Review: Displacement among Sri Lankan Tamil Migrants

by Giorgia Donà, International Migration Review, Vol. 57, Issue 3, September 2023, pages 869-1321

Chattoraj Diotima. 2022. Displacement among Sri Lankan Tamil Migrants: The Diasporic Search for Home in the Aftermath of War. Singapore: Springer Nature. 180 pp., Hardcover, 120 USD. SpringerLink

Forced displacement has resulted in the loss of homes for millions of people across the world. Its magnitude is also felt in Asia where Sri Lankan Tamils have endured conflicts and dispossessions for decades and where the legacy of war continues to have a bearing on their lives.
Displacement Among Sri Lankan Tamil Migrants: The Diasporic Search for ...Diotima Chattoraj’s study on the diasporic search for home in the aftermath of war among Sri Lankan Tamils presents us with a timely analysis of the meaning of “home” across contexts of displacements. The rich ethnography documents forced migration both in Sri Lanka and in India, tracing the daily lives of displaced people in rural areas, urban spaces, and welfare centers — close to “home” yet unreachable. Additionally, the book considers the idea of return and connects migration with the im/possibility of going back to one’s place of origin.
The book helps us to understand in novel ways the shifting relations of home, belonging, and attachment as they unfold. Chattoraj’s analysis draws from the Tamil word “Ur,” which means natal village and also forms the basis of one’s personal identity. Ur refers not only to the place to live in but to the people, ambience, and opportunities it offers. The author advances our understanding of home by aptly relating Ur to broader conceptualisations of home and belonging. In this regard, Ur constitutes a particular aspect of home, as it explicitly refers to the place of origin — based on its geographical and social dimension — and it relates to the concept of belonging in the various ways in which people allocate meaning to home in emotional, social, and economic terms.
The book foregrounds the voices of Tamil-speaking Hindus and Muslims and offers a vivid account of their shifting and divergent migratory trajectories. The study shows the manyfold ways in which Sri Lankan Tamil migrants revaluate old and form new attachments to the places they inhabit. Going beyond broad representations of Tamil displaced populations, the study delves deeper into their age, gender, class, caste, personal migration history, their present living conditions, and the national frame of reference. The findings show that Sri Lankan Tamil migrants give contrasting meanings to Ur based on different factors and priorities in their lives.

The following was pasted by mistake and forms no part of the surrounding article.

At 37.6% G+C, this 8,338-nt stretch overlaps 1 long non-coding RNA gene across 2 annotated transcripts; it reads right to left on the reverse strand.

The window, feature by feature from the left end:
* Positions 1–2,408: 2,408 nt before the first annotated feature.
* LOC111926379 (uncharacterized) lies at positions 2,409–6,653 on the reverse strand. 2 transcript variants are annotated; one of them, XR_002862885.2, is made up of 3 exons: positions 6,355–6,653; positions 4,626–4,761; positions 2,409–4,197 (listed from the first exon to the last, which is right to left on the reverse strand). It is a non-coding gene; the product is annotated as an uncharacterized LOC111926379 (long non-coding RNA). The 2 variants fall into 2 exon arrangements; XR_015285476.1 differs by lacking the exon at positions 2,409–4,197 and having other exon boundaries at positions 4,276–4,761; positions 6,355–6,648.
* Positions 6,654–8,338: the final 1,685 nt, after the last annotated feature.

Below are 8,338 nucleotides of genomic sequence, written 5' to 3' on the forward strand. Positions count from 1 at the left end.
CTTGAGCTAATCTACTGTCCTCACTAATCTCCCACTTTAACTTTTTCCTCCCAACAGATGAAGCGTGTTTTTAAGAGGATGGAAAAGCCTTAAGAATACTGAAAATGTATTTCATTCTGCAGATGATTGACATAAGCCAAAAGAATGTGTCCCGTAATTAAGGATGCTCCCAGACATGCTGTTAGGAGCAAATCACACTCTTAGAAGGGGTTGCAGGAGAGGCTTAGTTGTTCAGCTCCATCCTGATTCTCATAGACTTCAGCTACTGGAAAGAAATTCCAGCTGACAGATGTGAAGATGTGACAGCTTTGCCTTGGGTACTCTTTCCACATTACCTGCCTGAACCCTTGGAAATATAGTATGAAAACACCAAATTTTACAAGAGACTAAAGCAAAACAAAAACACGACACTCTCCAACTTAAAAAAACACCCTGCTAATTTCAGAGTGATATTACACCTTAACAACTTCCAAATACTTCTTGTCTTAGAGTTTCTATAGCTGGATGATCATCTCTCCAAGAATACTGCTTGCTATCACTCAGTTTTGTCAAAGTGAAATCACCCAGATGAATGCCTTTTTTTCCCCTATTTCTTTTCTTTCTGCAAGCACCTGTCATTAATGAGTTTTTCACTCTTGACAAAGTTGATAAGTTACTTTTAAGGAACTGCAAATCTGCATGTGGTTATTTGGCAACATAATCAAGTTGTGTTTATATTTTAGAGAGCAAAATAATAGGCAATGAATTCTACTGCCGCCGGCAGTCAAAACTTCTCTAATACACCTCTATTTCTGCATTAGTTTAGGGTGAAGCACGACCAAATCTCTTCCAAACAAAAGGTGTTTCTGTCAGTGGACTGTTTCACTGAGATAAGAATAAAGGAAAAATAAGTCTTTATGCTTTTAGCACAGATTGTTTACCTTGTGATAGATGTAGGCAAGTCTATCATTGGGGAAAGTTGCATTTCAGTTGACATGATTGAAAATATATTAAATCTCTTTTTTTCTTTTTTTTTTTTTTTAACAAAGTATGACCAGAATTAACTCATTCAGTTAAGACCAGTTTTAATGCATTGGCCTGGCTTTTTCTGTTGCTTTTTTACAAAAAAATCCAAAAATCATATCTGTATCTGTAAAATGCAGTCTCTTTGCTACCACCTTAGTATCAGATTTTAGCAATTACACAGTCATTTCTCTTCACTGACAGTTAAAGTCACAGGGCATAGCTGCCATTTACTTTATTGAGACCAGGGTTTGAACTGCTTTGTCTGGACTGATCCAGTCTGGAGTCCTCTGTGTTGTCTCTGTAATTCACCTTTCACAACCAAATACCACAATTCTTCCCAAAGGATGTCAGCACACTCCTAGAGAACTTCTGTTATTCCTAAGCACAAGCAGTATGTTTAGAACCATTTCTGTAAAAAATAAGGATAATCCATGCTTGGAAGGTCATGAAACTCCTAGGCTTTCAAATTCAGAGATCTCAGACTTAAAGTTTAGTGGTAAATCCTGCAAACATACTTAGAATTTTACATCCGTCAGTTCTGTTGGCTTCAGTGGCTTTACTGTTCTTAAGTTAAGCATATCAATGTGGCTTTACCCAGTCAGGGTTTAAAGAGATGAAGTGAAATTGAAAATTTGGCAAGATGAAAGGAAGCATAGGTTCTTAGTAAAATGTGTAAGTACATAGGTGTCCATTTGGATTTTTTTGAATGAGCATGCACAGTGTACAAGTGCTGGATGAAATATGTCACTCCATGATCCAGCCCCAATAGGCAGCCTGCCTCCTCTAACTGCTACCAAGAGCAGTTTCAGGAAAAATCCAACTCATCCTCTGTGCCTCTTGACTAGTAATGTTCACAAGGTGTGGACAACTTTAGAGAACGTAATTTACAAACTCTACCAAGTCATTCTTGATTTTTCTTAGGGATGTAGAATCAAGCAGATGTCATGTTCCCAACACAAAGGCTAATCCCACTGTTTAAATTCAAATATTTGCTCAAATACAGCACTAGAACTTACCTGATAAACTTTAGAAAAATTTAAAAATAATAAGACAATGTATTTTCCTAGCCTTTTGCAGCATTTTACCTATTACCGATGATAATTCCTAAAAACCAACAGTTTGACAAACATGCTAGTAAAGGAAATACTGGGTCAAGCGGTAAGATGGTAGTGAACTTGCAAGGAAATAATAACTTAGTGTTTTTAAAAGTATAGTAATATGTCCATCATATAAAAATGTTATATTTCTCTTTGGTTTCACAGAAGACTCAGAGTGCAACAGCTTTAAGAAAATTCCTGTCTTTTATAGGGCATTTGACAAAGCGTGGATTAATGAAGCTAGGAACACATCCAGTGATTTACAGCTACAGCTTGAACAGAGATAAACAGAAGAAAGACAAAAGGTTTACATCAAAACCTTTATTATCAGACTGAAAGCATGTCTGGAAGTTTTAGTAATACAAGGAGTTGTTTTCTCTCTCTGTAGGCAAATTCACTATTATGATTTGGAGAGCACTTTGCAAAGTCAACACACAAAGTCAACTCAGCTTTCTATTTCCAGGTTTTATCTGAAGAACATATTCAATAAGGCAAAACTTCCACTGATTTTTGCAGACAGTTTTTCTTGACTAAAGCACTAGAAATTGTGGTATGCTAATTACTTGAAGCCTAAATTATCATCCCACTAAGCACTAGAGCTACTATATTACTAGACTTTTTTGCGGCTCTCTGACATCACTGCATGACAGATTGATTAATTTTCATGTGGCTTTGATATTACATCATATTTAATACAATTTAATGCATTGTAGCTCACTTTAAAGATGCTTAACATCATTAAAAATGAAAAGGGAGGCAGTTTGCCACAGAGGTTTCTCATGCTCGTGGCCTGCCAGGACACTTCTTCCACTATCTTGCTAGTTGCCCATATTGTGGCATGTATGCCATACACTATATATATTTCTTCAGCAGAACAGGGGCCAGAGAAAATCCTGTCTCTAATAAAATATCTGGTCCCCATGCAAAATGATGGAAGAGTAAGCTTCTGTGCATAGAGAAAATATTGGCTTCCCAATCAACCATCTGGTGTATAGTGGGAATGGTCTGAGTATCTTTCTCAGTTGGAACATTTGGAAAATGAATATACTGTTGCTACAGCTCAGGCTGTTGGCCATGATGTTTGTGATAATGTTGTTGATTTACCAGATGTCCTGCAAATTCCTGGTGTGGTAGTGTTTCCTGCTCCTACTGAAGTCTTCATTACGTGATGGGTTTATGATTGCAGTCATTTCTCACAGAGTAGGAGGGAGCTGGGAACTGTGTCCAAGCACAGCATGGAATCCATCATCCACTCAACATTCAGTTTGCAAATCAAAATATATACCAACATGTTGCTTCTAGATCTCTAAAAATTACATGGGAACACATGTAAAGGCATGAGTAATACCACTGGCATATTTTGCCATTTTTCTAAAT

Among the significant merits of the book is the innovative perspective on generational divergences that offers new insights into how intergenerational positionalities shape the complex constellation of home, belonging, and attachment. For the elderly, memories of home create a strong desire to return to their Ur. By contrast, younger people feel detached from their homes and are reluctant to return because of the painful memories they associate with their former homes at wartimes. In between, the middle generations are stuck with both memories of their homes and of eviction. Middle aged Tamils were attached to their native places but for many, attachment to Ur has turned into detachment over time. Thus, Tamil displaced persons relate to the concept of home through positive and negative facets of attachment/detachment, revealing its complexity.
The broad range of stories and perspectives clearly shows how complicated and complex individual attempts to relate to the (former) home are and what makes people take a decision to stay in the “new” home or returning to their Ur. As such, the book offers an important contribution to the argument that the varied notions of “home” have to be taken into consideration to explain the decisions of displaced persons to return to their “home” and homeland.
This book is of interest to students and scholars of anthropology, sociology, geography, and politics and those in the interdisciplinary fields of migration and refugee studies, conflict and peace studies, as well as those interested in area studies, especially South Asia. It is also relevant for policy makers and practitioners interested in the future of migration and return in Sri Lanka, and more generally in the connections between displacement, resettlement and return in postconflict societies.
Readers will appreciate the vivid account of experiencing the understandings of home and attachment for Tamils inside and outside Sri Lanka. They will value the complexities of home, unpack the ambivalence of belonging, and grasp their shifting nature. By connecting past to future in explaining Tamils’ diasporic search for Ur, Chattoraj convincingly shows the co-existence of several meanings of home and their relevance for understanding migratory experiences.

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